Tell, don’t show??

Normally I post here every day but I pretty much slept all day yesterday because I have been as crook as a dog. Isn’t that an elegant saying? I wonder if anyone other than Aussies say such things! I picked up a bug on the weekend and had a terrible flight home yesterday morning, complete with a middle seat and lots of turbulence. Needless to say I was overjoyed to crawl into my bed when I got home. Of course I had to lie across the bed…because cats!

Remembering back to my English classes at school, I do recall the phrase ‘Show, don’t tell’ but it wasn’t until I started putting my work out there regularly for feedback that I heard it again. (and that’s the beauty of regular feedback, showing your work helps improve it over time!) It’s absolutely brilliant advice once you work out what it means and I have completely re-written Hotel Deja Vu keeping it in mind.

And then I began reading short stories that often do a lot of telling, like this one from The New Yorker, which is brilliant. It’s not the end of the world; I mean, we tell a story. Biographies often lack descriptive passages. I wonder if this is because we are being told the underlying feelings of the author, rather than being expected to feel our own? Does that sentence even make sense?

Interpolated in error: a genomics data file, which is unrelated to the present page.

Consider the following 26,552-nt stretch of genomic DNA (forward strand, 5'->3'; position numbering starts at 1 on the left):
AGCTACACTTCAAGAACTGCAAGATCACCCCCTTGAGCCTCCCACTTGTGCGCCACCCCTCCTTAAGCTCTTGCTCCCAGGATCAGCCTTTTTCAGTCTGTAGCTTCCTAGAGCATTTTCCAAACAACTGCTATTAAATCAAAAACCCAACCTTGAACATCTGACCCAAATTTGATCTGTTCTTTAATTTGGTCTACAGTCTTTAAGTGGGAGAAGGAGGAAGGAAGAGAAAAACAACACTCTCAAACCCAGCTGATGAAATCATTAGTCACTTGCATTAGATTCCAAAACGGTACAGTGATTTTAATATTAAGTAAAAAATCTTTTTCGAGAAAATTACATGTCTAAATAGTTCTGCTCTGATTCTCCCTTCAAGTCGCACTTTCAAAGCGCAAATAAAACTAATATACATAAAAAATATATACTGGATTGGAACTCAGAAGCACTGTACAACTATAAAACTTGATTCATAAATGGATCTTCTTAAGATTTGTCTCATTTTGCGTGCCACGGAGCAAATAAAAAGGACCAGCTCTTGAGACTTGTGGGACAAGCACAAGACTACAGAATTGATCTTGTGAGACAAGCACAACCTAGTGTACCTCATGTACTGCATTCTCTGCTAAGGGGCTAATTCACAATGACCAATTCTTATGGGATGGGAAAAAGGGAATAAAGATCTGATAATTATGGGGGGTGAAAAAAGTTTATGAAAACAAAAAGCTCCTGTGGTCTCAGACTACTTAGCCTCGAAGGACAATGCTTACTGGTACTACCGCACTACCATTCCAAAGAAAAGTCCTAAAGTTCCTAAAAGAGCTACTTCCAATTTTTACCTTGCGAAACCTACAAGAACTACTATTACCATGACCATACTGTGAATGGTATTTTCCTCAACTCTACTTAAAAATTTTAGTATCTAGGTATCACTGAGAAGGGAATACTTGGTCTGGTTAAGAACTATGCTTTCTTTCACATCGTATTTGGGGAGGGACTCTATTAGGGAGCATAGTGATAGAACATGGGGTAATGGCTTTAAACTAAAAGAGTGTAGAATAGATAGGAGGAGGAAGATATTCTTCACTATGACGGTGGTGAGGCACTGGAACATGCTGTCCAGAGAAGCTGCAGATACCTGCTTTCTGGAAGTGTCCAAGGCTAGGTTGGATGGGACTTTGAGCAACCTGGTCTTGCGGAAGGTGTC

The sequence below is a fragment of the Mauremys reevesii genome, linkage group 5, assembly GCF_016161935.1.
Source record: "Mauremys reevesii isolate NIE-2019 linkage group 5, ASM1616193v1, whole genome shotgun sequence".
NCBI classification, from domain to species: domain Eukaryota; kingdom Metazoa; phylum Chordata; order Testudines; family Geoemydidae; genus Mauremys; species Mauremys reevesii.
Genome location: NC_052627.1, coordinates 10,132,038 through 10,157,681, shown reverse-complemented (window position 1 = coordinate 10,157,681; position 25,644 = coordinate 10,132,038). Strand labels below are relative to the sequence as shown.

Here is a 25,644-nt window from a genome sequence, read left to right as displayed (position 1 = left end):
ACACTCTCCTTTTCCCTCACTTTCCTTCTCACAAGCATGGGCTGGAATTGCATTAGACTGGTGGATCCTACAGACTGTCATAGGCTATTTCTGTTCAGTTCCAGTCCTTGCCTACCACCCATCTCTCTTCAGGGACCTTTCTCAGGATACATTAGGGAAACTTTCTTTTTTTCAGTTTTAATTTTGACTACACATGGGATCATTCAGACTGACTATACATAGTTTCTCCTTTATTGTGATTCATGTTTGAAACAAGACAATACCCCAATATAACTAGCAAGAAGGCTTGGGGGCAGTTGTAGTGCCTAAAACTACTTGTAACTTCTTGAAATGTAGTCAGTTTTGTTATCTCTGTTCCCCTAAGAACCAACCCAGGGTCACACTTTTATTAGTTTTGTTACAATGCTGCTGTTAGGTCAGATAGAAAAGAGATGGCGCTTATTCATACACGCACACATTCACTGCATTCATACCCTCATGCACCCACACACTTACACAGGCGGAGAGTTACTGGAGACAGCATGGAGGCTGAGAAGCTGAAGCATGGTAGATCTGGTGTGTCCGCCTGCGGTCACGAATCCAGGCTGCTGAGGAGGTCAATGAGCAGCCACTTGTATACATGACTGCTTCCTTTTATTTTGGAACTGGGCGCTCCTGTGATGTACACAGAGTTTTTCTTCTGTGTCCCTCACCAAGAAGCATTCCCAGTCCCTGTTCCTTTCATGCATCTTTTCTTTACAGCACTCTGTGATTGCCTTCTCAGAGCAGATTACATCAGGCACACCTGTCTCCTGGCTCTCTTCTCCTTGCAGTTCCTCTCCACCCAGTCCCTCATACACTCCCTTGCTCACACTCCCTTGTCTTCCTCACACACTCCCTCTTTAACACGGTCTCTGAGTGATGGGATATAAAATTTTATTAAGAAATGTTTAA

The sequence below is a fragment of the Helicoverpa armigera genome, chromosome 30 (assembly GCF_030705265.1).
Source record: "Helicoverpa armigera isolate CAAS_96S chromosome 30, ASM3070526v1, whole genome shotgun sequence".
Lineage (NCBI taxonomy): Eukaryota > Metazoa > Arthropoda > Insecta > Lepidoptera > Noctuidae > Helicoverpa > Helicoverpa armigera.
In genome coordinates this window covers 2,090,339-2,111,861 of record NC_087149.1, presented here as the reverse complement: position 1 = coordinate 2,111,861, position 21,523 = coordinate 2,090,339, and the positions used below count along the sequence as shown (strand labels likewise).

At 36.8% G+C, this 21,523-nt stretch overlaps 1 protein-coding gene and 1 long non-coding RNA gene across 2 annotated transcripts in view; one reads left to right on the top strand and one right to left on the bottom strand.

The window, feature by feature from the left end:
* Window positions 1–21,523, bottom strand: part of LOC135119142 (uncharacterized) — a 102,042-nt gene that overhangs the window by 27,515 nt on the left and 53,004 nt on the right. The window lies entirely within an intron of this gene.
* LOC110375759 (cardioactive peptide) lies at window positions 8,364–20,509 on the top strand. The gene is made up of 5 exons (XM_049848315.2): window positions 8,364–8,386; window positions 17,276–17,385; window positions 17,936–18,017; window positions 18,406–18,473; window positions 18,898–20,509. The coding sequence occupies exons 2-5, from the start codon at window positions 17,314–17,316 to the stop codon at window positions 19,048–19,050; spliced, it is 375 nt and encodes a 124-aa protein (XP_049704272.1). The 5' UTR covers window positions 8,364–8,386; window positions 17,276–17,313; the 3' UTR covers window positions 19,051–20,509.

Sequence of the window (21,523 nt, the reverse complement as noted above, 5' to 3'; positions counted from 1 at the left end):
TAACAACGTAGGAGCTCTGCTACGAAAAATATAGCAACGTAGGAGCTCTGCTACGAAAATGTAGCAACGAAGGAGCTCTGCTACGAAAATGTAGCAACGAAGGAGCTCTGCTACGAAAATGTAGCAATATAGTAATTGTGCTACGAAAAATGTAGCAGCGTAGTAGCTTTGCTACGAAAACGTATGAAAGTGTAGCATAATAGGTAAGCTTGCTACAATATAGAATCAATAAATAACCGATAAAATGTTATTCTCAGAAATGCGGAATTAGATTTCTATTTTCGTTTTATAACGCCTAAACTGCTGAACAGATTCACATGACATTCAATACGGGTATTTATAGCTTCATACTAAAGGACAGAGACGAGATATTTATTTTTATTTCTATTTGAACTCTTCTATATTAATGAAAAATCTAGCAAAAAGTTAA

I read this on the weekend; The French Perfumer by Amanda Hampson. It is fiction, but written as a journal. The reader is barely shown a thing, with the exception of descriptions of scents and smells, but it is evocative and gripping. I will pretty much read anyting with French in the title so I am probably biased but it slowly drew me in. I had to sit up reading until I had finished it.

It leaves me thinking that there are no hard and fast rules to writing a good book and checking through the reviews on Goodreads, I noticed that two of the three people to give the book less than 3 stars received a free copy. For every dozen 5-star reviews of famous books like Eat, Pray, Love there is a 1 or 2-star rating. I’ve seen 1-star ratings on Harry Potter and even Viktor Frankl’s Man’s Search for Meaning! That’s the beauty of art; it’s subjective. One man’s meat is another man’s poison, another elegant saying.

Feature Photo by Daiga Ellaby on Unsplash